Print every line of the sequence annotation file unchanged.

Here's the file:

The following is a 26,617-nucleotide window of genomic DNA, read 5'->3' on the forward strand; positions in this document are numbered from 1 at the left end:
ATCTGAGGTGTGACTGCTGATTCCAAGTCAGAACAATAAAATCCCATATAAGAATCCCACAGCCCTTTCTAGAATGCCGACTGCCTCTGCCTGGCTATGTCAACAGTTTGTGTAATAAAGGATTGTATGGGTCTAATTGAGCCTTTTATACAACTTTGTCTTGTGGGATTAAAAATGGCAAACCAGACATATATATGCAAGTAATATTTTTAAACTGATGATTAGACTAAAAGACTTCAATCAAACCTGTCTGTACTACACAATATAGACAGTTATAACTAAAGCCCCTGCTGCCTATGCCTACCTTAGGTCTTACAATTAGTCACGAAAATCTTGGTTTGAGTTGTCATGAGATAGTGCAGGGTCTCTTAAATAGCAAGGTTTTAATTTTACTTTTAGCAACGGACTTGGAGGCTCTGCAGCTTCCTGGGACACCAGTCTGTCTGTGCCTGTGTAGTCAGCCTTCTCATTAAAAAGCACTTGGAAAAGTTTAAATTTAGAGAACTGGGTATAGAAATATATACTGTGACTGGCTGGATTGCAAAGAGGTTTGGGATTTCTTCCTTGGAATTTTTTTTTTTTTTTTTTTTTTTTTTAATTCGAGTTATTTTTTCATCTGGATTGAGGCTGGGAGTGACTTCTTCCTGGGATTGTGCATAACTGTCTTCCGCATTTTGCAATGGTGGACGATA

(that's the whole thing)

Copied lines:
The following is a 26,617-nucleotide window of genomic DNA, read 5'->3' on the forward strand; positions in this document are numbered from 1 at the left end:
ATCTGAGGTGTGACTGCTGATTCCAAGTCAGAACAATAAAATCCCATATAAGAATCCCACAGCCCTTTCTAGAATGCCGACTGCCTCTGCCTGGCTATGTCAACAGTTTGTGTAATAAAGGATTGTATGGGTCTAATTGAGCCTTTTATACAACTTTGTCTTGTGGGATTAAAAATGGCAAACCAGACATATATATGCAAGTAATATTTTTAAACTGATGATTAGACTAAAAGACTTCAATCAAACCTGTCTGTACTACACAATATAGACAGTTATAACTAAAGCCCCTGCTGCCTATGCCTACCTTAGGTCTTACAATTAGTCACGAAAATCTTGGTTTGAGTTGTCATGAGATAGTGCAGGGTCTCTTAAATAGCAAGGTTTTAATTTTACTTTTAGCAACGGACTTGGAGGCTCTGCAGCTTCCTGGGACACCAGTCTGTCTGTGCCTGTGTAGTCAGCCTTCTCATTAAAAAGCACTTGGAAAAGTTTAAATTTAGAGAACTGGGTATAGAAATATATACTGTGACTGGCTGGATTGCAAAGAGGTTTGGGATTTCTTCCTTGGAATTTTTTTTTTTTTTTTTTTTTTTTTTAATTCGAGTTATTTTTTCATCTGGATTGAGGCTGGGAGTGACTTCTTCCTGGGATTGTGCATAACTGTCTTCCGCATTTTGCAATGGTGGACGATA